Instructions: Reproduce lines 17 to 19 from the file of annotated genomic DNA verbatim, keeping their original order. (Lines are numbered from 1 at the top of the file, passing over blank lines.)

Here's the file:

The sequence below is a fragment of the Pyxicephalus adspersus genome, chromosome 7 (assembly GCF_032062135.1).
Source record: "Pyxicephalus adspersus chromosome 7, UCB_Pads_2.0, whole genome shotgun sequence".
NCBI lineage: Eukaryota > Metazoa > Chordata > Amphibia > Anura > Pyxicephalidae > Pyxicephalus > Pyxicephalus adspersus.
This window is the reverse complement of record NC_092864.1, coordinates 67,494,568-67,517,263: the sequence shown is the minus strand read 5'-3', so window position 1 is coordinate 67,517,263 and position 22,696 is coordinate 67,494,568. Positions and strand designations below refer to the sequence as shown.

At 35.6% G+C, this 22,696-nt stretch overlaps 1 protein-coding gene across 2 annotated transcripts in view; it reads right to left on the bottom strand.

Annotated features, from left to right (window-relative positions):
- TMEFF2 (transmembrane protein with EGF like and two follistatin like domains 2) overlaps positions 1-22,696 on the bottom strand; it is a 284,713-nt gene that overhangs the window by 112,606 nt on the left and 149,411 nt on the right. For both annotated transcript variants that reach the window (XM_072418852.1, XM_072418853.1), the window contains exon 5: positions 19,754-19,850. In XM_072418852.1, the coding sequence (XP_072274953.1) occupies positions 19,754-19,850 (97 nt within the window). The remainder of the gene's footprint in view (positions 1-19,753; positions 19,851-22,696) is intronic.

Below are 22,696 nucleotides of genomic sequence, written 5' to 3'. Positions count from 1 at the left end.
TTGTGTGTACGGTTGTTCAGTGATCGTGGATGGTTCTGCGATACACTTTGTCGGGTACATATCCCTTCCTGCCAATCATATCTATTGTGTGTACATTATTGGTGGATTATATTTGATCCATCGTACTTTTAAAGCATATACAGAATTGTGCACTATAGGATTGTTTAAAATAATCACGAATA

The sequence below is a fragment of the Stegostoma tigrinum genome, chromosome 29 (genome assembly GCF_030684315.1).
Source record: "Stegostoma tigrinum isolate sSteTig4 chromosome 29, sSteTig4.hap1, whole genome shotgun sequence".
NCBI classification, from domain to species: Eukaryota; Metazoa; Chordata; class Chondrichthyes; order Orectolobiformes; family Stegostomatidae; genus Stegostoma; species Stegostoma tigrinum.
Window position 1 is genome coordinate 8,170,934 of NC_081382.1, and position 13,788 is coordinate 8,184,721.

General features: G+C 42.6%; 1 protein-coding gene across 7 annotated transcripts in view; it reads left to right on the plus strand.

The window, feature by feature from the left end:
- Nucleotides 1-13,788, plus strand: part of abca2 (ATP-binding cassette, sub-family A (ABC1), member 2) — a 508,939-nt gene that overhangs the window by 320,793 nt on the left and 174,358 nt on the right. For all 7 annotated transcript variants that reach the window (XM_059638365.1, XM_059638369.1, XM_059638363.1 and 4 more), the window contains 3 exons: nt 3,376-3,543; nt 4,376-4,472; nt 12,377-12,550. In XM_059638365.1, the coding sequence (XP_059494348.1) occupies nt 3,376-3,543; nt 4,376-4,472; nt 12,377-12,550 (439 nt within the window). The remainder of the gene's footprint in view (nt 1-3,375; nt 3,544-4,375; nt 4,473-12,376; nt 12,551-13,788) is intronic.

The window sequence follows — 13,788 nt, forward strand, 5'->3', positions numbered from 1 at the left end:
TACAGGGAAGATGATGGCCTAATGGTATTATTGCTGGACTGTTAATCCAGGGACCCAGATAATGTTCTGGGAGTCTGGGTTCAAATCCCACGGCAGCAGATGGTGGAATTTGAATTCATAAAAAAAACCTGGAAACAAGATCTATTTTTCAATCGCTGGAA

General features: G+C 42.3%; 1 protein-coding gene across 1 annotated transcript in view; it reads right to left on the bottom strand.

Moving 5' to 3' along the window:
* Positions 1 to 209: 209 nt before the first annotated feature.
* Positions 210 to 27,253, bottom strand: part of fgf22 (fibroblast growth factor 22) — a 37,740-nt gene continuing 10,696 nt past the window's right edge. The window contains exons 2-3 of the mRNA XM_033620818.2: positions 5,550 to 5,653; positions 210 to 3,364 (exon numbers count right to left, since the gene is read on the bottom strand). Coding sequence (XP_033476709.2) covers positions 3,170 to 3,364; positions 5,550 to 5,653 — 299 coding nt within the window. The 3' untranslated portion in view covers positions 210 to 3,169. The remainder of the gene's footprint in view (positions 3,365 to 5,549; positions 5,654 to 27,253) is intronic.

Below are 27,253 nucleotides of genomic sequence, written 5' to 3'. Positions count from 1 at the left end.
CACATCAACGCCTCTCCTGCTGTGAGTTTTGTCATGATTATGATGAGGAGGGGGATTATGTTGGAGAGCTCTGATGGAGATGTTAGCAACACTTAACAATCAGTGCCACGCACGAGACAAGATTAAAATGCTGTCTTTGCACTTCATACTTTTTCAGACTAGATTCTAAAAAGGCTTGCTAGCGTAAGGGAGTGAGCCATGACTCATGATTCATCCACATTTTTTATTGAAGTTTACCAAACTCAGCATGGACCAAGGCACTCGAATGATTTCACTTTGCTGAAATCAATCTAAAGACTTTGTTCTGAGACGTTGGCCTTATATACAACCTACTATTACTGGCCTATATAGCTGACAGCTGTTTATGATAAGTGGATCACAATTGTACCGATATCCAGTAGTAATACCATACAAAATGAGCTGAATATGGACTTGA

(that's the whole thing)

The window sequence follows — 13,788 nt, forward strand, 5'->3', positions numbered from 1 at the left end:
TACAGGGAAGATGATGGCCTAATGGTATTATTGCTGGACTGTTAATCCAGGGACCCAGATAATGTTCTGGGAGTCTGGGTTCAAATCCCACGGCAGCAGATGGTGGAATTTGAATTCATAAAAAAAACCTGGAAACAAGATCTATTTTTCAATCGCTGGAA

General features: G+C 42.3%; 1 protein-coding gene across 1 annotated transcript in view; it reads right to left on the bottom strand.